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cut/ Levi Kreis channels Madonna’s “Confessions On a Dance Floor” for a more upbeat offering.
cut/ Levi Kreis followed an “ex-gay” regimen before realizing that God doesn’t discriminate, he says.
ÒThe Gospel According to LeviÓ
In stores Jan. 30
Levi Kreis takes another puff of nicotine.
“For those who really want a Janis Joplin sound, pick up smoking and drink like a fish,” laughs Kreis, as he lounges on his patio in a sleeveless shirt sipping a cocktail.
The out musician, who gained momentum through musical exposure on “The Apprentice,” has a New Year’s resolution to quit smoking. Mind you, it’s several days past the beginning of 2007.
“I wanted to finish this pack!” he pleads in a whiney Southern drawl.
Though he’s a casual smoker, the potty-mouthed artist insists he’ll stop once he begins touring soon. Unusually, his addiction didn’t feed from peer pressure, but rather a character he played in an indie film.
“I never had a cigarette in my fucking mouth and he (the character) was a really cool fucker — all tatted out and (he) had a language with it,” Kreis cackles. “I’m not gonna look like a rookie on camera smoking. So I picked it up a month or two before (shooting).”
NicotineÕs been more of a blessing. Or at least for now. His once pure vocals developed a distinct gravel — evident on Kreis’ sophomore album “The Gospel According to Levi.”
“It was like Josh Groban,” he says as he mimics the operatic crooner. “I always wanted to … make it a little more raw sounding. So I was like, ‘I’ll just keep smoking.'”
The back wall was lined with cowboy boots and at the end there was an eight-track recorder. Kreis’ buddy Travis Howard’s air-condition-less apartment was sweltering over the summer as the two worked on “Gospel.”
“I said, ‘Dude, let’s just do one song to see if we can possibly get enough of a quality (recording with the eight-track).'”
Howard shot back: “You’re fucking crazy, Levi!”
But the musicians cut “In The Name of God,” which Kreis now calls the weakest song sonically. Before recording, Kreis knew what he wanted — and needed — to say. So, his typical album-crafting routine was disheveled. The accessible music came second to the reflective lyrics — sometimes political and often spiritual.
The songwriting process became therapeutic as he reflected on his personal struggle to accept himself while serving God. As a Tennessee teen he stopped attending his parent’s Southern Baptist congregation, where he sang and preached, and enrolled in an ex-gay program at a nearby church. No one knew. Not his parents. Not his friends.
“I felt like it was my duty personally — as a very sincere boy — to rid myself of what (Apostle) Paul calls ‘this thorn in my side.'”
With workbooks and tapes supplied by Exodus International, a religious group focused on converting gay people back to heterosexuality, Kreis committed to the program for six years. As he considered their tactics — and noticed “ex-gays” practicing suppression — he realized their explanation of the development of homosexuality was ludicrous.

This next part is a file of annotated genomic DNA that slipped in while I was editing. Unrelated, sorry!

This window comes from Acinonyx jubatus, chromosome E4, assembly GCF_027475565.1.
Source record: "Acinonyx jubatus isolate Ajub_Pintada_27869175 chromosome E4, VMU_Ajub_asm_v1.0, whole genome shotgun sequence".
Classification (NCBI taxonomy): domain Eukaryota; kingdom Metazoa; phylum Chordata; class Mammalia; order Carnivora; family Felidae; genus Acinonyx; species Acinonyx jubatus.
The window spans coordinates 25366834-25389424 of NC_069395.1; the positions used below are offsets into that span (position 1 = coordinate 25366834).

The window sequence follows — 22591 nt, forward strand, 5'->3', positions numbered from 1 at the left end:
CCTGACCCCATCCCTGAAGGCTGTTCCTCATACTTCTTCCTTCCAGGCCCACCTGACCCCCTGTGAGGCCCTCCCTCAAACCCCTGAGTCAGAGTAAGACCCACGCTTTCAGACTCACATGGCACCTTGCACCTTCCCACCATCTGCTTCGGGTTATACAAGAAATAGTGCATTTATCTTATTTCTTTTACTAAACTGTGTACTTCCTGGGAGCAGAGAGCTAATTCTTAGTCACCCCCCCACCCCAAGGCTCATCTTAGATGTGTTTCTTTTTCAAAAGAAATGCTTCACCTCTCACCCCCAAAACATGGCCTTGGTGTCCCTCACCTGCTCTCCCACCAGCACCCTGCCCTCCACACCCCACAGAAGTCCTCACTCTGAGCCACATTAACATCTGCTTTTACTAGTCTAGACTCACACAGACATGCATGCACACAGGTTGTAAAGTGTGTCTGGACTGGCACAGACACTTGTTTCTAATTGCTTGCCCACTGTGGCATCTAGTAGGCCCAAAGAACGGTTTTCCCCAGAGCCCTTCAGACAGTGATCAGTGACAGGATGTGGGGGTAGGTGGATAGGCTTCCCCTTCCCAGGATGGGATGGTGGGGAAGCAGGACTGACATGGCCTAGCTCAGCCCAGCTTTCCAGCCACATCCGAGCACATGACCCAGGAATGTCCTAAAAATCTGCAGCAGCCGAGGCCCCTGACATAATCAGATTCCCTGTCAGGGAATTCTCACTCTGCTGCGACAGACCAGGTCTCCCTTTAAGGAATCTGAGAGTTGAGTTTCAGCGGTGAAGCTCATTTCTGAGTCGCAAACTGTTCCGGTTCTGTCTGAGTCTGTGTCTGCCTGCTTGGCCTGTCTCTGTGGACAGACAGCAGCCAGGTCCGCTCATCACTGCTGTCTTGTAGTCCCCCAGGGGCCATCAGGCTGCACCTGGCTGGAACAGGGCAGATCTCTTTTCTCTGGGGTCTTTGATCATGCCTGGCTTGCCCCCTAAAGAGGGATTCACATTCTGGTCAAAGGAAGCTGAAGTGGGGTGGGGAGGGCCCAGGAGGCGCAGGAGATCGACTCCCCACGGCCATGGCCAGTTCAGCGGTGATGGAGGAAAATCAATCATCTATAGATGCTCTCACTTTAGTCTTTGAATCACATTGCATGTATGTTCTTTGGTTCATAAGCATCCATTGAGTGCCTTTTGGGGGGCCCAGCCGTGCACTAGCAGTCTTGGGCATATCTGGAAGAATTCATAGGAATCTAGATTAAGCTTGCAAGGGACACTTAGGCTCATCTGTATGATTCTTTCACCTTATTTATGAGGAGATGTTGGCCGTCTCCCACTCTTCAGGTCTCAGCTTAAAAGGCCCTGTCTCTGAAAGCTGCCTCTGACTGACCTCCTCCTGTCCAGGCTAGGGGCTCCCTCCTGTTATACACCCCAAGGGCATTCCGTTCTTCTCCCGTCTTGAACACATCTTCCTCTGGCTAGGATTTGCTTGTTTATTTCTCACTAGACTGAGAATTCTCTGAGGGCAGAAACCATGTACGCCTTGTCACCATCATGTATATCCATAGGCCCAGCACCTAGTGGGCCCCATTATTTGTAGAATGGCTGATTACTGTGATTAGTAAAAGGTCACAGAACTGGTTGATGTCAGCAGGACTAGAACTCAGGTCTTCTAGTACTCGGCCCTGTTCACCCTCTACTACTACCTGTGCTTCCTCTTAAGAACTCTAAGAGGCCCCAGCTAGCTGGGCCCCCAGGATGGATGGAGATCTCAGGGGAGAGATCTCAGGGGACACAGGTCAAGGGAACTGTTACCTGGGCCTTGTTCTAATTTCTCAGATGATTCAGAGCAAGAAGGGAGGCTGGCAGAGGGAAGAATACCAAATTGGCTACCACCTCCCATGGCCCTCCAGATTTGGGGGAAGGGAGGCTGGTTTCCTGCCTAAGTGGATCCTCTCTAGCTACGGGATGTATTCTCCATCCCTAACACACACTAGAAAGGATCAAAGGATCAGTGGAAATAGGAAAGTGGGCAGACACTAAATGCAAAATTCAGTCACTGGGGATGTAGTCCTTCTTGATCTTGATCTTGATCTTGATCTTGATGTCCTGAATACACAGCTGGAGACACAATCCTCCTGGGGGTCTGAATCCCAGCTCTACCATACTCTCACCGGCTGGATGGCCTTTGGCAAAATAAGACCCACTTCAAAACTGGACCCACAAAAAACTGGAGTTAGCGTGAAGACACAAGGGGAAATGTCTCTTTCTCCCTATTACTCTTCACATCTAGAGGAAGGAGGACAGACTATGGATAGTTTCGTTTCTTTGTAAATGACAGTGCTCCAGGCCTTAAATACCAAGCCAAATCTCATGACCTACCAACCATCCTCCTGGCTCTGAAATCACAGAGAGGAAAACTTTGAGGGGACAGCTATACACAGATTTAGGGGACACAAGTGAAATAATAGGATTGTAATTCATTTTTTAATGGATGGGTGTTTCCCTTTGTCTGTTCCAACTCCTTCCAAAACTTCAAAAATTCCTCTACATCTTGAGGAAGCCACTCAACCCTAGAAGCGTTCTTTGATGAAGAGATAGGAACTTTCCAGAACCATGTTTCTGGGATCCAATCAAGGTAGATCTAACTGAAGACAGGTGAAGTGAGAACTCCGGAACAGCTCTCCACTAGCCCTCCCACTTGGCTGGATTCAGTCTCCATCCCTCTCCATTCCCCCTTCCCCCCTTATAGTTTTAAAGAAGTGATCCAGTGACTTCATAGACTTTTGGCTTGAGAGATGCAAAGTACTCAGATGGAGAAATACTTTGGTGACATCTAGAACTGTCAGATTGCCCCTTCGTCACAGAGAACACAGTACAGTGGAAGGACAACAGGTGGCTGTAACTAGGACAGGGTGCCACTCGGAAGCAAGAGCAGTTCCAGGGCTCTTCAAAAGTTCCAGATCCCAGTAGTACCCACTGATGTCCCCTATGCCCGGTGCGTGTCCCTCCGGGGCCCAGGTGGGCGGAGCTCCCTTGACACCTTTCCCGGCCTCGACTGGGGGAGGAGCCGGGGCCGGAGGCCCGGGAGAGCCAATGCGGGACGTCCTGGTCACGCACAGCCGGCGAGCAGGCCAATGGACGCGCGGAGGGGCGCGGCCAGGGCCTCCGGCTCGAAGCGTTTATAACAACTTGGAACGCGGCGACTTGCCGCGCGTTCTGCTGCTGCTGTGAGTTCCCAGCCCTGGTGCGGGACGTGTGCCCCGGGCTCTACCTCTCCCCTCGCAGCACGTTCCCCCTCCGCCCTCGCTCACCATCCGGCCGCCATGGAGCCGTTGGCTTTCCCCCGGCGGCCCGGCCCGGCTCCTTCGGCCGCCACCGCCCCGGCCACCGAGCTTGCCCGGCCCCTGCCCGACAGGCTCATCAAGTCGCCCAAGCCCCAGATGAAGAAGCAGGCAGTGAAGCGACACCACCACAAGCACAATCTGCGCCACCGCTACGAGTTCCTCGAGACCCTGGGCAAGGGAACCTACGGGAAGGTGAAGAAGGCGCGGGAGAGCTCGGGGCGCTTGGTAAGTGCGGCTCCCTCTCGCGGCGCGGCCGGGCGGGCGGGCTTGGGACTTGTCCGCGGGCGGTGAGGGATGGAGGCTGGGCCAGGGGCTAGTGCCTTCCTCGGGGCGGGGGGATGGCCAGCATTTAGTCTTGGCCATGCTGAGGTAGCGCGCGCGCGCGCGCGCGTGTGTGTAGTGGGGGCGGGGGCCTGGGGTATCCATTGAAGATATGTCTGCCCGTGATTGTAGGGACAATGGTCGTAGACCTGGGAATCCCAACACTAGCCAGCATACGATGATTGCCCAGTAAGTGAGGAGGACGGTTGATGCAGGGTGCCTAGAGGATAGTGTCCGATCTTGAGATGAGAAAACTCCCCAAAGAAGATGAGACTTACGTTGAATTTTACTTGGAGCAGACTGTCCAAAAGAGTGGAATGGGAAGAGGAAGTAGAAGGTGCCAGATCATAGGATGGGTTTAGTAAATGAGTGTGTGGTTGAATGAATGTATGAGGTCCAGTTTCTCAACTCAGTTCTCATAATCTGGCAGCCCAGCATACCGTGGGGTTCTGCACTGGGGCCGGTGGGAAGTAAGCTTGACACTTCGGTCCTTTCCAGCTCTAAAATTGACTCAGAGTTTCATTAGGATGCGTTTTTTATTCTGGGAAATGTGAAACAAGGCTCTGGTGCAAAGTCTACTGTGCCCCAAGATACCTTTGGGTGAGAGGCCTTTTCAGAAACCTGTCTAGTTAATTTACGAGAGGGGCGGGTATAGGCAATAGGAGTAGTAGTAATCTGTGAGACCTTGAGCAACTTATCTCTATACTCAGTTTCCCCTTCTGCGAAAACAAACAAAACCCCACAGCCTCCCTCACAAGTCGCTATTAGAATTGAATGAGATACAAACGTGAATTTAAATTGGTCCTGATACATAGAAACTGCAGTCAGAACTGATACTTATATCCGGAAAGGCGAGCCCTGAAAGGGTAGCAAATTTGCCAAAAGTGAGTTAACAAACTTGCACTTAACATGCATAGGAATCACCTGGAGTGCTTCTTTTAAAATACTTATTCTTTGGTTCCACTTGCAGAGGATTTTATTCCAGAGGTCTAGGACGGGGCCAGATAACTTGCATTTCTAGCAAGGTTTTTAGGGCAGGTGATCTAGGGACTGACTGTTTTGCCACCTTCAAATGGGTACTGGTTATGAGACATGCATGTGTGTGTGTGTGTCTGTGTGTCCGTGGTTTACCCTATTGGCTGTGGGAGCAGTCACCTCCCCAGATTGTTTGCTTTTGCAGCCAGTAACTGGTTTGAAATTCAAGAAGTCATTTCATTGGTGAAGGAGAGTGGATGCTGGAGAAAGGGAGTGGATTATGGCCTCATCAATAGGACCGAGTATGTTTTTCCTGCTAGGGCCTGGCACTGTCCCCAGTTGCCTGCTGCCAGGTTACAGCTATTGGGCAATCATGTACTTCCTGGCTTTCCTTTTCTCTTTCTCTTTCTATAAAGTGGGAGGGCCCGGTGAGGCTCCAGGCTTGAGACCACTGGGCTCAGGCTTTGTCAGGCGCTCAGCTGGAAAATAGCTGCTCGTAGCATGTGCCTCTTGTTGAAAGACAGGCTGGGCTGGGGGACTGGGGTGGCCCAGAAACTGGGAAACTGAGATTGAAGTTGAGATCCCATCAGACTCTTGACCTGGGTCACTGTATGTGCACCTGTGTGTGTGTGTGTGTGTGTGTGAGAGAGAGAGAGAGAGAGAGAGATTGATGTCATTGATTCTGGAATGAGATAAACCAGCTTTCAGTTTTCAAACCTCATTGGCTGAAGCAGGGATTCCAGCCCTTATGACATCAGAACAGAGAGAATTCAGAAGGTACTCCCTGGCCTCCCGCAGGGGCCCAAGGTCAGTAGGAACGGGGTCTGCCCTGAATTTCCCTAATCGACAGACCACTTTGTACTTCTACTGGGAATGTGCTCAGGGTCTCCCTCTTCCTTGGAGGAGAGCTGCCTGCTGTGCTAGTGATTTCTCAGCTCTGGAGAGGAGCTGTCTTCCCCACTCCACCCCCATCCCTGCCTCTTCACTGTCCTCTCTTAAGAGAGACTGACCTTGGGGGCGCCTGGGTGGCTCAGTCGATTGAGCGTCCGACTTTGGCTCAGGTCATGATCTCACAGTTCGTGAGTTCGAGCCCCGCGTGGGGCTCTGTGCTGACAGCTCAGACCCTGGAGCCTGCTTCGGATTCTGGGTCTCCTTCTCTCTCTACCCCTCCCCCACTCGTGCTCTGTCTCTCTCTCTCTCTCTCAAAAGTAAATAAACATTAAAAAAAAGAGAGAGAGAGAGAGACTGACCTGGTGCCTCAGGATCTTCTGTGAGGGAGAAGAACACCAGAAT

He took on the word of God himself.
Kreis thought, “Maybe God doesn’t have an issue with this.”
On “Bittersweet Salvation” Kreis refers to his eventual resistance to converting himself: “I held a standard any saint had ever set/Three hours of daily prayer didn’t even clear my head.”
Though he testifies to a personal truth on “Gospel,” Kreis’ word channels a universal message: embracing all belief systems. “I really think it’s the first step toward evolving as a human race and the first step toward … even understanding the essence of the greatest commandment in the Bible: ‘Love your neighbor as yourself.'”
The religious intolerance overseas serves as a prime example, he notes. “Why don’t we just realize that everybody’s journey is different? And maybe our way is not the right way, but our way is another way. When we begin to realize that, a lot of opportunities for unity begin to open up that we would never have fathomed before.”
Though “Gospel” pushes serious images like Kreis throwing himself onto Christ, it ultimately lures listeners through its inviting beats, which were inspired by Madonna’s latest dance offering. After Kreis attended a show from her summer “Confessions Tour,” he considered her ability to smack listeners with spiritual metaphors packaged in an accessible way. Compared to his under-produced debut, “One of the Ones,” Kreis did a 180.
“It needed to be listenable in order to, I think, say the things I wanted to say … .”
Kreis puts his cigarette out. He’s considering leaving L.A.
“I’m always on the road so there’s no reason for me to live here anymore,” he admits. “I’d rather have a small, quaint kind of town … with a smaller gay community.”
He’s lived with his significant other, who’s originally from Michigan, in a condo since May and, just two weeks ago, they tied the knot.
“I’m fucking married!” he shouts. “I can’t believe it.”
Kreis, while living two blocks from his now hubby, met him when he pretended to be smitten with his pooch.
“I’m not even really a dog lover,” he laughs.
On “Gospel” Kreis dedicates the gushing “You Found Me” to him. He laughs, “He better get used to being a muse for a while.Ó